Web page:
William Morris's Bed  

Jane Morris's Bed decorated in Willow Boughs 

It is a widely held view that Willow Boughs (which we have decorating Albert) was inspired by the backwater of the Thames that passes through Kelmscott.


Split-stepped staircase installed by the Society of Antiquaries in 1962

Attic bedspread

Jane and William Morris

Cartoon of Morris fishing on the Thames

The gardens and outbuildings shouldn't be forgotten. Maggie and I were particularly taken by the massive mulberry tree in the back garden. It was too early in the season for ripe fruit but maybe in late August?

Kelmscott Manor's magnificent mulberry

A Three-seat Privy

The Manor owned by the Society of Antiquaries of London and is only open Wednesdays and Saturdays in the summer. Also this year it will close for an extended works, mostly associated with the outbuildings and infrastructure so next year they may have quite a short season. I did ask the guides about the damage done in 2007. It appears that none of the artifacts were damaged but they had to have a new floor at the rear of the building.

Morris's Topcoat

The mooring at Kelmscott is a very short walk to the manor and is a delightful setting. Although we moored up there in 2007 and have now visited the manor, we still aspire to do both things at the same time. I suppose that is icing on the cake? - talking of which the manor does cream teas!

Kelmscott moorings

Down the River by H E Bates (1937-1979)

Having posted about the 1987 (50th) edition of this book, I began to look for earlier versions which I soon realised had wood-engravings for illustrations - I just love wood-cuts. It soon became clear that the first edition of 1937 had been reprinted in 1968 and 1979 and these editions used the same illustrations. Although I prevaricated (I like using that word), when eBay advertised a copy of the 1979 edition for less than £4:00 I couldn't resist buying another copy.

The hardbacked copy came with its original dust jacket complete with a charming illustration. The book boasts 83 wood-engravings; some full page, some included in the text and some decorating the chapter headings.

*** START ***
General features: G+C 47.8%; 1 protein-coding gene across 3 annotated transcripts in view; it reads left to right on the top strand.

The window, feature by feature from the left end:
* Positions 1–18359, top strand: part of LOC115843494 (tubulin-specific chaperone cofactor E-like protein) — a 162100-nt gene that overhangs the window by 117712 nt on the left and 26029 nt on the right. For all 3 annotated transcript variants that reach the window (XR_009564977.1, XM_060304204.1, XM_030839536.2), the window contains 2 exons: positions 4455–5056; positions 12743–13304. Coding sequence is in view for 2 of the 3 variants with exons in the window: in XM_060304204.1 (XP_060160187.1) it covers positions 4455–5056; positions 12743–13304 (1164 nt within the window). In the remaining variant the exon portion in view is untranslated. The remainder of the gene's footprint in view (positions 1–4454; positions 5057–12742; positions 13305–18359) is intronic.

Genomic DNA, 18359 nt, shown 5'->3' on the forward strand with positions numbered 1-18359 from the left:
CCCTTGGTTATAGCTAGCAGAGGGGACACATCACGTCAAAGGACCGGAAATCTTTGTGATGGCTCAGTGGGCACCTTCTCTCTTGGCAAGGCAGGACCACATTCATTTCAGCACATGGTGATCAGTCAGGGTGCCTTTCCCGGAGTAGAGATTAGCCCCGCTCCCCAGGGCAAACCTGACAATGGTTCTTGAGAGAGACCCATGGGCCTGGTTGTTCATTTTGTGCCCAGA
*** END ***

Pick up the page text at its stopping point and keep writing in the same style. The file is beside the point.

Lace Making

The book has a much more old-fashioned feel to it than my later edition and this version has paper quality which is surprisingly heavy gauge. It is altogether a better version printed and produced version as long you appreciate, as I do, the black and white engravings.

Title Page

Agnes Miller Parker's illustrations are extraordinary and invoke some of the same atmosphere as the Denys Watkins-Pichford work later had in Tom Rolt's Narrow Boat.

One example of just how "alive" the engravings are is the group of illustrations that accompany the story of Quintus that Bates relates when discussing the characters that lived near his home close to the Nene. It is a story of  the close (and somewhat ambivalent) connection working-people had with their pigs in the early 20th century. Bates' grandfather and his friend Quintus used to spend long periods admiring their pig and discuss her litters. Many in our Northamptonshire village also kept pigs; I bet they had similar discussions. The writing describing the characters and their views of life is first rate, but just add a few wood-cuts and it moves to another plane.

Quintus, pigs and piglets

According to the dust jacket, which contains a reprinted a review from The Observer published in 1937, "Very few modern books  have been so brilliantly illustrated". Over eighty years later I would certainly agree.

 Look out for copies of this edition from the usual on-line sources - you won't be disappointed and they probably won't be expensive.